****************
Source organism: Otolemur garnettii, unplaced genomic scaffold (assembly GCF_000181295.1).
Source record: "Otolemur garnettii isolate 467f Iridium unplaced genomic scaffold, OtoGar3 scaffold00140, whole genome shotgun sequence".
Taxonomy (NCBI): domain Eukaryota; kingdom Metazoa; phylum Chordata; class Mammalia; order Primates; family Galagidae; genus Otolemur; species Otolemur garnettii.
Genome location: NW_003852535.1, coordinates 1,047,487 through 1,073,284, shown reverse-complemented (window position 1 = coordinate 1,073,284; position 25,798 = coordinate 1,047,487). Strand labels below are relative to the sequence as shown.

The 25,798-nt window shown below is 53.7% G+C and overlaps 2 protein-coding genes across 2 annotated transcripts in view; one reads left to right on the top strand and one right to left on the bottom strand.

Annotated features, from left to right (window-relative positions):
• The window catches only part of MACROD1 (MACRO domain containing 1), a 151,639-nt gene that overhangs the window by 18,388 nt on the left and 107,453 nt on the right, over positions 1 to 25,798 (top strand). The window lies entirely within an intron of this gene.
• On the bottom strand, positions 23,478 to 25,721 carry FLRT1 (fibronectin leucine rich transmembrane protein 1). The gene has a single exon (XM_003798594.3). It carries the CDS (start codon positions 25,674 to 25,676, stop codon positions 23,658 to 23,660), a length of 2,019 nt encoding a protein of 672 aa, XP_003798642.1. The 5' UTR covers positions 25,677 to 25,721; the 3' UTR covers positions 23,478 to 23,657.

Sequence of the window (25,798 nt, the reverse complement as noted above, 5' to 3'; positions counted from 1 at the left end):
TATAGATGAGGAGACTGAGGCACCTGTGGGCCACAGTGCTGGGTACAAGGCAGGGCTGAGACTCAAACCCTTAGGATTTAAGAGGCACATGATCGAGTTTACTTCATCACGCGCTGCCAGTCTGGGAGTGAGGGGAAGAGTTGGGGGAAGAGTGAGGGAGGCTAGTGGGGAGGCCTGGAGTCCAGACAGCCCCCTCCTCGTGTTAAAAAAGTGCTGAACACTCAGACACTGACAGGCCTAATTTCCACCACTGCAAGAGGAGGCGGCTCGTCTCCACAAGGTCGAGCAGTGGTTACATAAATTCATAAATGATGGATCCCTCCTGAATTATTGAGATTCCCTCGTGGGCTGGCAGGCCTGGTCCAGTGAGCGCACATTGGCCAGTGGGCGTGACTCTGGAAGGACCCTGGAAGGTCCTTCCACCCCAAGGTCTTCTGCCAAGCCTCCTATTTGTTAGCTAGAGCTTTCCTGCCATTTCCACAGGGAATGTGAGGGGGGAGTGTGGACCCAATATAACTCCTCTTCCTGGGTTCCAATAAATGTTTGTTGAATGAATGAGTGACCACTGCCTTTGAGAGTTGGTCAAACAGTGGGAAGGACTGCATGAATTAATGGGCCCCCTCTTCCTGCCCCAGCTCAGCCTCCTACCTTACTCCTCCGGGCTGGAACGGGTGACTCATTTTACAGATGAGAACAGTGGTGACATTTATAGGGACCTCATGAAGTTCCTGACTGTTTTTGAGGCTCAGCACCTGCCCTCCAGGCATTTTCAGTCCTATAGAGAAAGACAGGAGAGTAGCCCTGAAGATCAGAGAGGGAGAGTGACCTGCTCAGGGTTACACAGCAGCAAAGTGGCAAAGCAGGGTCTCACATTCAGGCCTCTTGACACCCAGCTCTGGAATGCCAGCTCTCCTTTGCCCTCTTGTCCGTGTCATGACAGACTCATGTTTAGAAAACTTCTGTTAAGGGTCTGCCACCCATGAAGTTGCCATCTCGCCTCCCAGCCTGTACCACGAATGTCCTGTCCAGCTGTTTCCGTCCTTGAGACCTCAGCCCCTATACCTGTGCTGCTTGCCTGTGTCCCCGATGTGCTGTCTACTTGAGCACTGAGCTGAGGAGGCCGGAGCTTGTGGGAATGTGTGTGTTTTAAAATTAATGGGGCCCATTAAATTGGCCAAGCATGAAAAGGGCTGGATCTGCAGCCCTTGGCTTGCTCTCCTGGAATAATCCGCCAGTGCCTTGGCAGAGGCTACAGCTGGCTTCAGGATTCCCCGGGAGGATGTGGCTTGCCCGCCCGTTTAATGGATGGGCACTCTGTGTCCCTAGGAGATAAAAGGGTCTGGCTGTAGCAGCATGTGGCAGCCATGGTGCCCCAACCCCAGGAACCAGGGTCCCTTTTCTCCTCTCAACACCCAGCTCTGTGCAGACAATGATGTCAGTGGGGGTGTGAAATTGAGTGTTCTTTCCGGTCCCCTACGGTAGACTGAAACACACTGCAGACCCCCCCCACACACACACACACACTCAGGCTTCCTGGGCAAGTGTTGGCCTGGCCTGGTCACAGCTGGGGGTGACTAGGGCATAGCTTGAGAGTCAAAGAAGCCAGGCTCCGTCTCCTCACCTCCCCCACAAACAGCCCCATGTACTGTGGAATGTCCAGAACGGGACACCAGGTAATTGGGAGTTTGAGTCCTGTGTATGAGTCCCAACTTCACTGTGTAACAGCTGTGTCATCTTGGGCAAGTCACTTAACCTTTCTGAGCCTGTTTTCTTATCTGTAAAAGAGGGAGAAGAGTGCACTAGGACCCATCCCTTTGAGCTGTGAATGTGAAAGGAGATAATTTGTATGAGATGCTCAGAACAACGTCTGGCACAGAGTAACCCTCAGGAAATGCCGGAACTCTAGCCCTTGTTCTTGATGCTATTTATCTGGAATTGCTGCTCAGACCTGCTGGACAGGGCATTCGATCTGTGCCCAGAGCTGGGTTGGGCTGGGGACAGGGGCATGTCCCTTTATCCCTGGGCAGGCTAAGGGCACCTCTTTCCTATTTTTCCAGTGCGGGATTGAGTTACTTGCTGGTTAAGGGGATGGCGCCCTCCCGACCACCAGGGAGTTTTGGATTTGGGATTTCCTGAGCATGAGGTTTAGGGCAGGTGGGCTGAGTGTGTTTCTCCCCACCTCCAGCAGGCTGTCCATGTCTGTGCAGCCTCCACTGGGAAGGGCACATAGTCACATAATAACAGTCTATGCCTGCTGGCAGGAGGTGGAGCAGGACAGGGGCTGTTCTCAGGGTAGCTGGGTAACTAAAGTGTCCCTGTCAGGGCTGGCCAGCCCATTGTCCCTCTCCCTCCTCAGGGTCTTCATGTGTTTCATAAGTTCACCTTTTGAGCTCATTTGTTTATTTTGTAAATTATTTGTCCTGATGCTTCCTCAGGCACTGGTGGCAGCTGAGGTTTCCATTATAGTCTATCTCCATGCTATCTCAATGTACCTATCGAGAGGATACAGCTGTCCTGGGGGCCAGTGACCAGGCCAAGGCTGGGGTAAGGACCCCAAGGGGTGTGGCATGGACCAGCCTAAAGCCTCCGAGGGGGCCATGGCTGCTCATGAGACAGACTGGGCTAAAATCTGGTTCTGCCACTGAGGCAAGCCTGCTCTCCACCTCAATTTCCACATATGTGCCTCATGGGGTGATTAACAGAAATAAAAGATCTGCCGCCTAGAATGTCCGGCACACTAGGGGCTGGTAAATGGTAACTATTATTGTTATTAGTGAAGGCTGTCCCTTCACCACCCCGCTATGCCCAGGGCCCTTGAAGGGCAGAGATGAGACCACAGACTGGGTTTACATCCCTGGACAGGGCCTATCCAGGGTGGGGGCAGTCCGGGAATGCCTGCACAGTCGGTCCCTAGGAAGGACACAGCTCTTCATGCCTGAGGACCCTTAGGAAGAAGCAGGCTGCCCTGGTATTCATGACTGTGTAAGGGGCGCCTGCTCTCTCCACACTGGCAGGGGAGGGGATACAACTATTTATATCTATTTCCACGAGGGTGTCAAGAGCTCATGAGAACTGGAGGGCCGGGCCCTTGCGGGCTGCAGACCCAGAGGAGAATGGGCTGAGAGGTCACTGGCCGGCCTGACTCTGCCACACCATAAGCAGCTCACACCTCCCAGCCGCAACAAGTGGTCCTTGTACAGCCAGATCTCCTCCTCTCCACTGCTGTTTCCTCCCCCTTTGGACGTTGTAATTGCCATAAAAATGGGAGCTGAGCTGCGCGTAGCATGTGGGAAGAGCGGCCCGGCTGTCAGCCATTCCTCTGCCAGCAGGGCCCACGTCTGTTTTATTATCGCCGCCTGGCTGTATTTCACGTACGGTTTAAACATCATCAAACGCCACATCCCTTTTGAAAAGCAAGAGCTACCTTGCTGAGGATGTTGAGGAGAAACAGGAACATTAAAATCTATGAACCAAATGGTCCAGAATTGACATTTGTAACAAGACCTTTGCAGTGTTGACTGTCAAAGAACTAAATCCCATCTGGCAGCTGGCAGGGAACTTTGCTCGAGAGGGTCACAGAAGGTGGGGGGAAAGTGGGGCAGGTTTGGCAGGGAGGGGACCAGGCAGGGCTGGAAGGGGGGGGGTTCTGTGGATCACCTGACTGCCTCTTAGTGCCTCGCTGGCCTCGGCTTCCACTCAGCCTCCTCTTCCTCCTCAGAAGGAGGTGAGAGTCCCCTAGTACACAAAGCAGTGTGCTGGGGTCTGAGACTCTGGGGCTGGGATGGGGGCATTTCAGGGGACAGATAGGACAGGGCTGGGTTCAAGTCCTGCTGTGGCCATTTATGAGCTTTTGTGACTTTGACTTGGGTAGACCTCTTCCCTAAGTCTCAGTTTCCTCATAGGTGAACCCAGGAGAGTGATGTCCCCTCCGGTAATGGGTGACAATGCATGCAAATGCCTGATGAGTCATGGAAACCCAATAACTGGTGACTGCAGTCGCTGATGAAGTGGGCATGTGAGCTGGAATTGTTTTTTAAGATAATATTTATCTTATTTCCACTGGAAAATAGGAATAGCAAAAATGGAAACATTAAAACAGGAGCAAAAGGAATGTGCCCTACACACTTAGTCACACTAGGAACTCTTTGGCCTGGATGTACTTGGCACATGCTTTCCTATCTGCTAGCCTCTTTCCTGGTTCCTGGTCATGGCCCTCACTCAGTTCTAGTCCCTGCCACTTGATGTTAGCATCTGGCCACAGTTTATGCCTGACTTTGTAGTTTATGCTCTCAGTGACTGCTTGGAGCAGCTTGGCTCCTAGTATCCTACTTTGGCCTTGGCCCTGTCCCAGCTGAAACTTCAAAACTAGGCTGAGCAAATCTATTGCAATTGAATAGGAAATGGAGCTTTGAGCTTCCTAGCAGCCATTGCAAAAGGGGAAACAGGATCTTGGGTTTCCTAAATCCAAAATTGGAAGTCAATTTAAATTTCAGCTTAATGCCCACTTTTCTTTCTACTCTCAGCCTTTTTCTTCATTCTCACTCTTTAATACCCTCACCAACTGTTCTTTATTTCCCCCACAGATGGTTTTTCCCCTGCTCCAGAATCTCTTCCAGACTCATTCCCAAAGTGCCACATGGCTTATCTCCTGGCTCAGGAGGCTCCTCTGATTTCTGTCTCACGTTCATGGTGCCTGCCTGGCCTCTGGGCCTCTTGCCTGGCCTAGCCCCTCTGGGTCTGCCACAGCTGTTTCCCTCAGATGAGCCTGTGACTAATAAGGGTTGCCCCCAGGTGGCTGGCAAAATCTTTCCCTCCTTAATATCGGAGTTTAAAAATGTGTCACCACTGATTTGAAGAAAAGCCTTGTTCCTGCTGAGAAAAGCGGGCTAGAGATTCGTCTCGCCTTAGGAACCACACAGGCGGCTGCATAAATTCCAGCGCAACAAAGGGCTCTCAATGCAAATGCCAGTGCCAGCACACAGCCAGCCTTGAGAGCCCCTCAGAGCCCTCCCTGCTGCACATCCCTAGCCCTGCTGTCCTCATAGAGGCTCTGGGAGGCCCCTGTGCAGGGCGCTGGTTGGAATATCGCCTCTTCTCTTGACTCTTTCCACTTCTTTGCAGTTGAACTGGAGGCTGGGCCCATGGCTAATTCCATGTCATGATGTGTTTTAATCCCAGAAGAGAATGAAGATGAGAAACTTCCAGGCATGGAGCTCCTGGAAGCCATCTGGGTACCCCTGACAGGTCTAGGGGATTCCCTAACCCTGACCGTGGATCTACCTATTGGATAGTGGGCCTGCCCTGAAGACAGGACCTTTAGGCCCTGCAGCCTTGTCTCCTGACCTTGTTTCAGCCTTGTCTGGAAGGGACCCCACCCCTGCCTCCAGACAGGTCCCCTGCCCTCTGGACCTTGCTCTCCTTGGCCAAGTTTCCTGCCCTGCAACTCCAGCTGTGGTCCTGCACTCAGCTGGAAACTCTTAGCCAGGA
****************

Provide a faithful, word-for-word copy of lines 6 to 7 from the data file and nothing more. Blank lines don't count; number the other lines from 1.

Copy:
Annotated features, from left to right (window-relative positions):
• The window catches only part of MACROD1 (MACRO domain containing 1), a 151,639-nt gene that overhangs the window by 18,388 nt on the left and 107,453 nt on the right, over positions 1 to 25,798 (top strand). The window lies entirely within an intron of this gene.